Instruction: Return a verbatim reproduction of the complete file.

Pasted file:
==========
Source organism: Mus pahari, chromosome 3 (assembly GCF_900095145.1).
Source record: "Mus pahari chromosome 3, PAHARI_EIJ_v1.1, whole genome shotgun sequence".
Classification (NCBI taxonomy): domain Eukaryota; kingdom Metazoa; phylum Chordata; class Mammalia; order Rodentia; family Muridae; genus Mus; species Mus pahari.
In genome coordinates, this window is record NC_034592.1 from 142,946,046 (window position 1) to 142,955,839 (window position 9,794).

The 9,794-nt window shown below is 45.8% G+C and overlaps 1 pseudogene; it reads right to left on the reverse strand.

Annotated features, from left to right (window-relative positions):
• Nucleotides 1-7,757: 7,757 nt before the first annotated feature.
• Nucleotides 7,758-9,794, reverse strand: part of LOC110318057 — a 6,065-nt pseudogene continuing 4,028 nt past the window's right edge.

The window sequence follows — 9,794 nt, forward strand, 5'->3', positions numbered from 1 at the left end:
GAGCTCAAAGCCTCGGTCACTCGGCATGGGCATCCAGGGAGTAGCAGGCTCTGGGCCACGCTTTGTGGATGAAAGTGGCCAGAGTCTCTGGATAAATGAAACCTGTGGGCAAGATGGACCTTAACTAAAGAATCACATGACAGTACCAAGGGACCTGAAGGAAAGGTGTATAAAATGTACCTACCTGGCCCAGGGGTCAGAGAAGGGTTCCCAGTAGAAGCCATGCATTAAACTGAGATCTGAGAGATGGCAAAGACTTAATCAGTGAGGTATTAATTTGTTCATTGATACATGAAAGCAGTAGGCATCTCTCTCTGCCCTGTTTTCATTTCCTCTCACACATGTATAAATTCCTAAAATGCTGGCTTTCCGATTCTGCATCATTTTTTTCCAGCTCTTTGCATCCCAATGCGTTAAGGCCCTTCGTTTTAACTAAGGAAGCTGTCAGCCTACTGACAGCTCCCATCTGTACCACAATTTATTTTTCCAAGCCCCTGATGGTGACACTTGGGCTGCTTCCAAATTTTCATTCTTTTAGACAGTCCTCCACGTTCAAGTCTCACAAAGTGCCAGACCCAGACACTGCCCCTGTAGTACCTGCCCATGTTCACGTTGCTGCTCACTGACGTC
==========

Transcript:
Source organism: Mus pahari, chromosome 3 (assembly GCF_900095145.1).
Source record: "Mus pahari chromosome 3, PAHARI_EIJ_v1.1, whole genome shotgun sequence".
Classification (NCBI taxonomy): domain Eukaryota; kingdom Metazoa; phylum Chordata; class Mammalia; order Rodentia; family Muridae; genus Mus; species Mus pahari.
In genome coordinates, this window is record NC_034592.1 from 142,946,046 (window position 1) to 142,955,839 (window position 9,794).

The 9,794-nt window shown below is 45.8% G+C and overlaps 1 pseudogene; it reads right to left on the reverse strand.

Annotated features, from left to right (window-relative positions):
• Nucleotides 1-7,757: 7,757 nt before the first annotated feature.
• Nucleotides 7,758-9,794, reverse strand: part of LOC110318057 — a 6,065-nt pseudogene continuing 4,028 nt past the window's right edge.

The window sequence follows — 9,794 nt, forward strand, 5'->3', positions numbered from 1 at the left end:
GAGCTCAAAGCCTCGGTCACTCGGCATGGGCATCCAGGGAGTAGCAGGCTCTGGGCCACGCTTTGTGGATGAAAGTGGCCAGAGTCTCTGGATAAATGAAACCTGTGGGCAAGATGGACCTTAACTAAAGAATCACATGACAGTACCAAGGGACCTGAAGGAAAGGTGTATAAAATGTACCTACCTGGCCCAGGGGTCAGAGAAGGGTTCCCAGTAGAAGCCATGCATTAAACTGAGATCTGAGAGATGGCAAAGACTTAATCAGTGAGGTATTAATTTGTTCATTGATACATGAAAGCAGTAGGCATCTCTCTCTGCCCTGTTTTCATTTCCTCTCACACATGTATAAATTCCTAAAATGCTGGCTTTCCGATTCTGCATCATTTTTTTCCAGCTCTTTGCATCCCAATGCGTTAAGGCCCTTCGTTTTAACTAAGGAAGCTGTCAGCCTACTGACAGCTCCCATCTGTACCACAATTTATTTTTCCAAGCCCCTGATGGTGACACTTGGGCTGCTTCCAAATTTTCATTCTTTTAGACAGTCCTCCACGTTCAAGTCTCACAAAGTGCCAGACCCAGACACTGCCCCTGTAGTACCTGCCCATGTTCACGTTGCTGCTCACTGACGTC